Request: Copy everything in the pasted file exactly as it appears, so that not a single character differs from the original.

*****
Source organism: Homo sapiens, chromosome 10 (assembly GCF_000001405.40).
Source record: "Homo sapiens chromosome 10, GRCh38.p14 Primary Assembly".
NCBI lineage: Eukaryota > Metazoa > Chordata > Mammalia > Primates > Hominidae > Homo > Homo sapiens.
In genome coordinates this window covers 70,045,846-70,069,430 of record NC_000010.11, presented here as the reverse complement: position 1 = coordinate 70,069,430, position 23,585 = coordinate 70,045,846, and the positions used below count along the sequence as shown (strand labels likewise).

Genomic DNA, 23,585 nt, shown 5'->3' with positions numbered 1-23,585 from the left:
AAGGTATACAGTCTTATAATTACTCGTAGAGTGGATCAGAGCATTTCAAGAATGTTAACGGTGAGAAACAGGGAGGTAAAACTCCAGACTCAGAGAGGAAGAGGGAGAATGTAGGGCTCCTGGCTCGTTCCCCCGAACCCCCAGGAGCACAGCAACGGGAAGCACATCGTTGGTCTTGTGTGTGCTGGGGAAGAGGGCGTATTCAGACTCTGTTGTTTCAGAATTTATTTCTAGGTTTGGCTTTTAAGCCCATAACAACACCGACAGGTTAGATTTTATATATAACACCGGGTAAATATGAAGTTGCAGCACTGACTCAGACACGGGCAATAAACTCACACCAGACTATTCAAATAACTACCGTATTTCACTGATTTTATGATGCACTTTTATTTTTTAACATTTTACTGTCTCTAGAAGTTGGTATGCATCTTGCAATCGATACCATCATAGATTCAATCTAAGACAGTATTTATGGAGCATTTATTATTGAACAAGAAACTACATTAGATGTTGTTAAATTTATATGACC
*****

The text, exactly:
Source organism: Homo sapiens, chromosome 10 (assembly GCF_000001405.40).
Source record: "Homo sapiens chromosome 10, GRCh38.p14 Primary Assembly".
NCBI lineage: Eukaryota > Metazoa > Chordata > Mammalia > Primates > Hominidae > Homo > Homo sapiens.
In genome coordinates this window covers 70,045,846-70,069,430 of record NC_000010.11, presented here as the reverse complement: position 1 = coordinate 70,069,430, position 23,585 = coordinate 70,045,846, and the positions used below count along the sequence as shown (strand labels likewise).

Genomic DNA, 23,585 nt, shown 5'->3' with positions numbered 1-23,585 from the left:
AAGGTATACAGTCTTATAATTACTCGTAGAGTGGATCAGAGCATTTCAAGAATGTTAACGGTGAGAAACAGGGAGGTAAAACTCCAGACTCAGAGAGGAAGAGGGAGAATGTAGGGCTCCTGGCTCGTTCCCCCGAACCCCCAGGAGCACAGCAACGGGAAGCACATCGTTGGTCTTGTGTGTGCTGGGGAAGAGGGCGTATTCAGACTCTGTTGTTTCAGAATTTATTTCTAGGTTTGGCTTTTAAGCCCATAACAACACCGACAGGTTAGATTTTATATATAACACCGGGTAAATATGAAGTTGCAGCACTGACTCAGACACGGGCAATAAACTCACACCAGACTATTCAAATAACTACCGTATTTCACTGATTTTATGATGCACTTTTATTTTTTAACATTTTACTGTCTCTAGAAGTTGGTATGCATCTTGCAATCGATACCATCATAGATTCAATCTAAGACAGTATTTATGGAGCATTTATTATTGAACAAGAAACTACATTAGATGTTGTTAAATTTATATGACC